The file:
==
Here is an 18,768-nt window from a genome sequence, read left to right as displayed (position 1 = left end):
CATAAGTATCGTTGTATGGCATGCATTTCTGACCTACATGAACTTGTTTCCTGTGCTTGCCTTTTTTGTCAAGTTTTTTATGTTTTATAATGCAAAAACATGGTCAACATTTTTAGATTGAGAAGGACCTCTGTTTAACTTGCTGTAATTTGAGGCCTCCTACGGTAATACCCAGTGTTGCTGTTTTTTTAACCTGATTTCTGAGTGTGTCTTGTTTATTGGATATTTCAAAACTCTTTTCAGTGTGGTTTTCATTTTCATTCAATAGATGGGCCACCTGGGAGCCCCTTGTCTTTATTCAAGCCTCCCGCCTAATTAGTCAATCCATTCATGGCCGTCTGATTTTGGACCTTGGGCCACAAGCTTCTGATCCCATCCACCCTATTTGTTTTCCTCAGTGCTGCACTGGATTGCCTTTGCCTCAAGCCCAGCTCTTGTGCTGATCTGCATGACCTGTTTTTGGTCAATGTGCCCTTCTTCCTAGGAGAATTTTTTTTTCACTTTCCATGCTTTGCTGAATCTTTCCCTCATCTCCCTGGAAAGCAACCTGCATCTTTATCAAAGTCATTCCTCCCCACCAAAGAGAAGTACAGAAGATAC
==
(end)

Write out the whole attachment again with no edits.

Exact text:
Here is an 18,768-nt window from a genome sequence, read left to right as displayed (position 1 = left end):
CATAAGTATCGTTGTATGGCATGCATTTCTGACCTACATGAACTTGTTTCCTGTGCTTGCCTTTTTTGTCAAGTTTTTTATGTTTTATAATGCAAAAACATGGTCAACATTTTTAGATTGAGAAGGACCTCTGTTTAACTTGCTGTAATTTGAGGCCTCCTACGGTAATACCCAGTGTTGCTGTTTTTTTAACCTGATTTCTGAGTGTGTCTTGTTTATTGGATATTTCAAAACTCTTTTCAGTGTGGTTTTCATTTTCATTCAATAGATGGGCCACCTGGGAGCCCCTTGTCTTTATTCAAGCCTCCCGCCTAATTAGTCAATCCATTCATGGCCGTCTGATTTTGGACCTTGGGCCACAAGCTTCTGATCCCATCCACCCTATTTGTTTTCCTCAGTGCTGCACTGGATTGCCTTTGCCTCAAGCCCAGCTCTTGTGCTGATCTGCATGACCTGTTTTTGGTCAATGTGCCCTTCTTCCTAGGAGAATTTTTTTTTCACTTTCCATGCTTTGCTGAATCTTTCCCTCATCTCCCTGGAAAGCAACCTGCATCTTTATCAAAGTCATTCCTCCCCACCAAAGAGAAGTACAGAAGATAC